Thursday, February 2, 2017

KickTracking: Dungeon Grappling



It's been a while since my last blog post, and I apologize for that. Truth be told January went past me like the blink of an eye, and I neglected some of my regular duties. But over the past few months more than a few RPG KickStarters I backed began delivering finished products to me. I've been fortunate to have most of them arrive around their estimated release schedule, and be more or less what I expected. I decided to share some of my thoughts on them, starting with Dungeon Grappling.

The Pitch: Dungeon Grappling is more or less a variant rules fix for not one, but three popular rules systems: Swords & Wizardry, Pathfinder, and 5th Edition Dungeons & Dragons. From the days of AD&D to the D20 era, grappling has always been a bit of a bother with baroque resolution to the point that most gamers did not bother with it. I cannot speak as to 4th edition, and 5th Edition's grappling rules don't seem very obtuse from what I've seen and heard, but it was a common enough trend that the creator of Dungeon Grappling sought to create an improvement to make this combat maneuver a viable option as well as being easily understood.

Communication: Douglas Cole was surprisingly active ever since the project first came to light, a rarity for many crowdfunded RPG projects. Updates occurred several times a week, and this did not change even after the project was fully funded. Cole was very active in the comments section as well,

Delivery: The estimated release date for the PDF was in February 2017, with several print copy tier rewards estimated around April. I backed at the PDF level, and the final version of the eBook came to me around mid-January. There are now Print-On-Demand options for the book on Drive-Thru RPG and RPGNow in a softcover color.

Delivered ahead of schedule, a rarity in the KickStarter world.

End Product: The book itself is 53 pages, full-color. The artwork is very good, and the meat of the mechanics can be summed up in the use of Control Points, a kind of pseudo-hit point system reflecting how "beaten into submission" a target is in regards to grappling. I can't help but feel that won't really cut down on "book-keeping clutter," for as it is another value to keep track of in regards to hit points, spell slots, etc. Even more so if multiple creatures are grappled or grappling in the same fight.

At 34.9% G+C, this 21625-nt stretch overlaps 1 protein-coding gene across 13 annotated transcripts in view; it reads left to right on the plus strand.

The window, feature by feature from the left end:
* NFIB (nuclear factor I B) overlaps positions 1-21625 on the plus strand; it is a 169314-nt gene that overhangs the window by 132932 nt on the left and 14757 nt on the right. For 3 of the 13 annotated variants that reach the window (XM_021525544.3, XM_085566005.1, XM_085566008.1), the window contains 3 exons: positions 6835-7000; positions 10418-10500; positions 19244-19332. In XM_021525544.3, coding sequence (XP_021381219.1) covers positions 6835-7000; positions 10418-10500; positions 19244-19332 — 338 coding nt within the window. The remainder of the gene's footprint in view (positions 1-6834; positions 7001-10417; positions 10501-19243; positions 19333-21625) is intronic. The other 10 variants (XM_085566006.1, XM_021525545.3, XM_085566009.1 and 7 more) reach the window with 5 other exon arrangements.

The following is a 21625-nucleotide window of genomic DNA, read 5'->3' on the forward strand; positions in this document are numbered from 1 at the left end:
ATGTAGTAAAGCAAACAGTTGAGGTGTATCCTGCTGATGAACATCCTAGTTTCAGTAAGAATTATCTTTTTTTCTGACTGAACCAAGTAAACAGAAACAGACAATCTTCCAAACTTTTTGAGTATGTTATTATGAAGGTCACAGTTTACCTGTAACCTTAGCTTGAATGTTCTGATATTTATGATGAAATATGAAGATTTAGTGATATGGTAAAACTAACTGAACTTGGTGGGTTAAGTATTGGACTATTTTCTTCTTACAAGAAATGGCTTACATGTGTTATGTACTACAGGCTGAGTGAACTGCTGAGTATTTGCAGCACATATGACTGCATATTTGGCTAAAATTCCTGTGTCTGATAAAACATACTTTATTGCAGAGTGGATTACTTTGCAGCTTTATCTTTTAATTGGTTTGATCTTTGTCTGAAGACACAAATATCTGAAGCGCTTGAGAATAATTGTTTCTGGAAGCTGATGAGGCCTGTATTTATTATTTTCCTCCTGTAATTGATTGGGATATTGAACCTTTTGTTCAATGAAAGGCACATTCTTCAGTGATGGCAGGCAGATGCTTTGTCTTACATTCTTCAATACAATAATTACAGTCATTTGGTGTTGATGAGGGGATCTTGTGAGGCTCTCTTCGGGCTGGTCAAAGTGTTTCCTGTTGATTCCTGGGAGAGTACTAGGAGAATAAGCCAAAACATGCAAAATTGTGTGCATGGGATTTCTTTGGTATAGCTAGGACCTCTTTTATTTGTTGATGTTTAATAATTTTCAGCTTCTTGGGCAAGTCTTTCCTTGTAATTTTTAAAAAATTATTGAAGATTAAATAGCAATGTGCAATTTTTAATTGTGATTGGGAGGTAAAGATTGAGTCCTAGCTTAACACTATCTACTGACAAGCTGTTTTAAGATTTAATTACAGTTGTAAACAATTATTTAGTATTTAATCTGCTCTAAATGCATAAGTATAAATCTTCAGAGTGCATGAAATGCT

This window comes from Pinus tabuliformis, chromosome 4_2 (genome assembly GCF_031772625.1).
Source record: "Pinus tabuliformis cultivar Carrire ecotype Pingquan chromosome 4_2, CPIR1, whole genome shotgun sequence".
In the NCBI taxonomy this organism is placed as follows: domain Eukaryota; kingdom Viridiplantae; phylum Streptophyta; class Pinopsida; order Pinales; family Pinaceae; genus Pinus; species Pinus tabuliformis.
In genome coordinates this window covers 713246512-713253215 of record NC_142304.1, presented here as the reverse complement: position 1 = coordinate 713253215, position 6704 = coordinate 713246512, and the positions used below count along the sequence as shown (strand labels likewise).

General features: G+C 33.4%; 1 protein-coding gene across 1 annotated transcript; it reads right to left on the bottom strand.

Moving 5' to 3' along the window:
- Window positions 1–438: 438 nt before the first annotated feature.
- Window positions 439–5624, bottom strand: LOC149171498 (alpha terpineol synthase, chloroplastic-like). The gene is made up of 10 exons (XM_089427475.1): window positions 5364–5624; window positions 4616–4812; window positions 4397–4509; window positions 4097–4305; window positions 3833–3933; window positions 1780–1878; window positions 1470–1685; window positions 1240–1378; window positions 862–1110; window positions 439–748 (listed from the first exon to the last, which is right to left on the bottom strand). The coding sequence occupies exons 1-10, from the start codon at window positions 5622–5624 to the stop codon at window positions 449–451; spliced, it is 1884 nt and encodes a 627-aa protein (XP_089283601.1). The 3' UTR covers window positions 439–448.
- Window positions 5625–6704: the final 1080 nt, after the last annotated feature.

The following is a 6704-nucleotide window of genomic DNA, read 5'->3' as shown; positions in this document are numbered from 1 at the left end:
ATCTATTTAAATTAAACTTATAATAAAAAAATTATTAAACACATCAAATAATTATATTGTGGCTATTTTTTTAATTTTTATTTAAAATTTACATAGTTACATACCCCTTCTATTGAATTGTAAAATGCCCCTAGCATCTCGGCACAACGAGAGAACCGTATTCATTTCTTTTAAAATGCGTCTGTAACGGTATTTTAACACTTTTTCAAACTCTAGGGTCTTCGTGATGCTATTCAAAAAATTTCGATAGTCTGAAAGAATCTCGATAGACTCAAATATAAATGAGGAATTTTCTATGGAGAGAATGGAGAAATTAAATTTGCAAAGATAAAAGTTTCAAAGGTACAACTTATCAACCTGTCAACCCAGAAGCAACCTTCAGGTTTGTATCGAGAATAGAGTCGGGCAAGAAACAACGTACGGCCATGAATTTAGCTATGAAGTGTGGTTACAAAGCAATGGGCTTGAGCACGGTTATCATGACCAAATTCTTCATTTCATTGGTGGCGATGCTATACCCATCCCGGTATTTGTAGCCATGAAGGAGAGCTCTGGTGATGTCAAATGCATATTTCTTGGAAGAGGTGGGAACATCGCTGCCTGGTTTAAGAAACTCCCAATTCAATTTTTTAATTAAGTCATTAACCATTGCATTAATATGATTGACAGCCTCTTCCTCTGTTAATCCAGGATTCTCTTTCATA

The book seems rules-heavier than I like, but in regards to individual systems it does seem to make fighters, monks, and martial types quite competent in grappling in Swords & Wizardry. However, in Pathfinder  the problem of huge monsters having extremely high CMD (Combat Maneuver Defense) values is still a problem as the CMD is substituted for a target's Grapple DC (or the overall defense value when people try to grapple you). As for 5th Edition, the Athletics skill is still important for various grappling moves and defenses, meaning that Bards and Rogues with Expertise and raging Barbarians are still the best class choices for this.

Although I was expecting a more quick and dirty rules-lite option in lieu of a gradient scale, the professionalism and early delivery of the KickStarter  helped earn trust from Gaming Ballistic and any future projects they might have in store.

Dungeon Grappling can be purchased on Drive-Thru RPG and RPGNow.